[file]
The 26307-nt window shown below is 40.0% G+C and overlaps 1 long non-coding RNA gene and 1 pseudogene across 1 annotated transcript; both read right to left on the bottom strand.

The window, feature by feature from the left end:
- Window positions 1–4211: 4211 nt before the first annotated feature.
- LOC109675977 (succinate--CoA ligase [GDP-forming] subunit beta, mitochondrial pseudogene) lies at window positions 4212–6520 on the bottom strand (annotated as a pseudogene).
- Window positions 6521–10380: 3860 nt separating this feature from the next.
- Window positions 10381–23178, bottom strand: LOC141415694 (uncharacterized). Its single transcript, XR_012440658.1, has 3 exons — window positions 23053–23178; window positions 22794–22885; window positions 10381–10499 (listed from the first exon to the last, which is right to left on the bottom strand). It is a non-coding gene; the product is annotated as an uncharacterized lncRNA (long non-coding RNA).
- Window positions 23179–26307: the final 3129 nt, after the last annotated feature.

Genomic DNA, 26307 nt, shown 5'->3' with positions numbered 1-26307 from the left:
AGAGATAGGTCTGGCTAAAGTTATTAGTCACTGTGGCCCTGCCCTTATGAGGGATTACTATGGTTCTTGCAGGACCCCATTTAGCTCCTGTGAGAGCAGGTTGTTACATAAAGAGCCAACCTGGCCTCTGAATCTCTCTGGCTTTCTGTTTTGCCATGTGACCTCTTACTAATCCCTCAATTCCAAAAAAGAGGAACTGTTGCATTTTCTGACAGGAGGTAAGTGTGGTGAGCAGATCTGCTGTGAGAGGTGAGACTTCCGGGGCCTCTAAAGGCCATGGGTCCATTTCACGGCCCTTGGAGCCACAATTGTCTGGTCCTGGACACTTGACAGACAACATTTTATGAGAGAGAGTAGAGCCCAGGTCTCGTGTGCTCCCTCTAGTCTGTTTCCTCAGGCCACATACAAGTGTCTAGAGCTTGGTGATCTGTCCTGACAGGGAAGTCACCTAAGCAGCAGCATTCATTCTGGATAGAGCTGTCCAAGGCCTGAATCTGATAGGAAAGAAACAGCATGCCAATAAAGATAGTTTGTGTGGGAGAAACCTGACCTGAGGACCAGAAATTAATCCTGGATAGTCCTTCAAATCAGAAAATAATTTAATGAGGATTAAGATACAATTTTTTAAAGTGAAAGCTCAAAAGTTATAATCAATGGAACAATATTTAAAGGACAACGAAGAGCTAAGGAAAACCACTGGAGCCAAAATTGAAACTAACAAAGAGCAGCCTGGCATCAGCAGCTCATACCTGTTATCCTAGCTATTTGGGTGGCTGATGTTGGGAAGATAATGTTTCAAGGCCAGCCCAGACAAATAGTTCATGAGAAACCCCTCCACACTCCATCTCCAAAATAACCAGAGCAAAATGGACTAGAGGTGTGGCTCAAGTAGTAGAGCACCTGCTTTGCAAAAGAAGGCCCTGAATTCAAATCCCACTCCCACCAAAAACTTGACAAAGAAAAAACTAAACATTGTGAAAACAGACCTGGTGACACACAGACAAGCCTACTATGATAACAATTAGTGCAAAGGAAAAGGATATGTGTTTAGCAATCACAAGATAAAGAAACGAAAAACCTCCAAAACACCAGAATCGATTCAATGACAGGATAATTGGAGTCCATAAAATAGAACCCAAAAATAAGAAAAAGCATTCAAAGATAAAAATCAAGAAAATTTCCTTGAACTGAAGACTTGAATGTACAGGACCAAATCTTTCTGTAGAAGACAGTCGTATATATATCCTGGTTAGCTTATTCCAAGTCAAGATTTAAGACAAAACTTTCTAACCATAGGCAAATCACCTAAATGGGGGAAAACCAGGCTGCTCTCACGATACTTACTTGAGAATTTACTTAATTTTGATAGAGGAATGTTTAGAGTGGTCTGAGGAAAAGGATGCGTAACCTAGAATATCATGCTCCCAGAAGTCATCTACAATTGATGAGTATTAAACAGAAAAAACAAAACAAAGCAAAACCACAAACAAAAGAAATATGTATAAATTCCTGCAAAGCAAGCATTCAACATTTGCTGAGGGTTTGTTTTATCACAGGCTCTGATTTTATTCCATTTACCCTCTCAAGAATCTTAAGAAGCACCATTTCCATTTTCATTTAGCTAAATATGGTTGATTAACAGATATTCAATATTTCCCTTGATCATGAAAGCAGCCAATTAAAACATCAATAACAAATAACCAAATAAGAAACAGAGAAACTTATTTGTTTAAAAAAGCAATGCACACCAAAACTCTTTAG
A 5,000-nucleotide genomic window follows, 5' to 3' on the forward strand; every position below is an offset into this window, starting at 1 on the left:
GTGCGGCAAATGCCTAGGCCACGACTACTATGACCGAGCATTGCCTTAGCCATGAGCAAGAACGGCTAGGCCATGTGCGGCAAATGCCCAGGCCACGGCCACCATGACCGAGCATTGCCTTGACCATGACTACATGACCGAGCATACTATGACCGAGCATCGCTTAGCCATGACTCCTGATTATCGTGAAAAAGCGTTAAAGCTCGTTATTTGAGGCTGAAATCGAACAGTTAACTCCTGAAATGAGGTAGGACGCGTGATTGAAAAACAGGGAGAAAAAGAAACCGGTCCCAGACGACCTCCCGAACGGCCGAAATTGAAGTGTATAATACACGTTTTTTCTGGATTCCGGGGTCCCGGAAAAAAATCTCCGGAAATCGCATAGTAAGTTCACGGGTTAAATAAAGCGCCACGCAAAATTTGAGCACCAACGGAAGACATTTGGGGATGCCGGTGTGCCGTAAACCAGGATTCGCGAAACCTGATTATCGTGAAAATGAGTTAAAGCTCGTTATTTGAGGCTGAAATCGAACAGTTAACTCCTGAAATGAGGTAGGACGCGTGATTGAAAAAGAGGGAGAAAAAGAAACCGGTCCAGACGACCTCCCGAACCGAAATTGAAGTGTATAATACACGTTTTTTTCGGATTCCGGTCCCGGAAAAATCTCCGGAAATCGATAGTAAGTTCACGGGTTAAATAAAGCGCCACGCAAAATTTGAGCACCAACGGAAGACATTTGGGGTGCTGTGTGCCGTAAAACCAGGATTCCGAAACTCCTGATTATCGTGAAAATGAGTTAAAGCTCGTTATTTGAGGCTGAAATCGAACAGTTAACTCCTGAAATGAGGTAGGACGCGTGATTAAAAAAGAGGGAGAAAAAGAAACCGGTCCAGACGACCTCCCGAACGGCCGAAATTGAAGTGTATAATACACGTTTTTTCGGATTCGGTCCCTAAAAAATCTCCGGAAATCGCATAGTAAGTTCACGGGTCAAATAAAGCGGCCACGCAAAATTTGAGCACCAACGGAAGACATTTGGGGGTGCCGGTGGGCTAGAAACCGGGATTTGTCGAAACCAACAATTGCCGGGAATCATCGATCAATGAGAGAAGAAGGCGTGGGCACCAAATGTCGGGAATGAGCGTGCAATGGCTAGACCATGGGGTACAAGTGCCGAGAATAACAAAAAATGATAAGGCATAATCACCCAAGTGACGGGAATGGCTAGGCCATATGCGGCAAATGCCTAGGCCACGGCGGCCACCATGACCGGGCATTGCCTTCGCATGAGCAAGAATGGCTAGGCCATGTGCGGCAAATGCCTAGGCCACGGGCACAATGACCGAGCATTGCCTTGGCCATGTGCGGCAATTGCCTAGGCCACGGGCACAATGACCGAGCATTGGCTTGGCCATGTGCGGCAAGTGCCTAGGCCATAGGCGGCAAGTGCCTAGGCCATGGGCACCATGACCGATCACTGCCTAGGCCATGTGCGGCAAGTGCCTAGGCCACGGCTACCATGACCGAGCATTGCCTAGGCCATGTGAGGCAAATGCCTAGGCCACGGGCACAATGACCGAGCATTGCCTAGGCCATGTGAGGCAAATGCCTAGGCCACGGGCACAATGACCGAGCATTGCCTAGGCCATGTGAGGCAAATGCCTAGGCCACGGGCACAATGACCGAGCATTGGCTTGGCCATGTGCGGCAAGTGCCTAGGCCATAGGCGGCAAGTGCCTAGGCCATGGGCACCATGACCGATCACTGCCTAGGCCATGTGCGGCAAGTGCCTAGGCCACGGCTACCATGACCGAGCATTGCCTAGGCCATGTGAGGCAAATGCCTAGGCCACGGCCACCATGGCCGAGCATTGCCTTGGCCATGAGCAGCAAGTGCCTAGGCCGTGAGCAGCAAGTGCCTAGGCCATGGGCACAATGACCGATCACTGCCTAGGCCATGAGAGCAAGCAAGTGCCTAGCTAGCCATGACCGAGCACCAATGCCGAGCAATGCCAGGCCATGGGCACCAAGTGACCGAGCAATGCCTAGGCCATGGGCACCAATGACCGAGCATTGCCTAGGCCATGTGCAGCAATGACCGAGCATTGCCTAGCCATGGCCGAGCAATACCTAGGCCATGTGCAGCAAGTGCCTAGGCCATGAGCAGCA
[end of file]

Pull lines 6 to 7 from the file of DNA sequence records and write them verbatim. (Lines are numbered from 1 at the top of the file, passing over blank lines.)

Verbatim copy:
- Window positions 10381–23178, bottom strand: LOC141415694 (uncharacterized). Its single transcript, XR_012440658.1, has 3 exons — window positions 23053–23178; window positions 22794–22885; window positions 10381–10499 (listed from the first exon to the last, which is right to left on the bottom strand). It is a non-coding gene; the product is annotated as an uncharacterized lncRNA (long non-coding RNA).
- Window positions 23179–26307: the final 3129 nt, after the last annotated feature.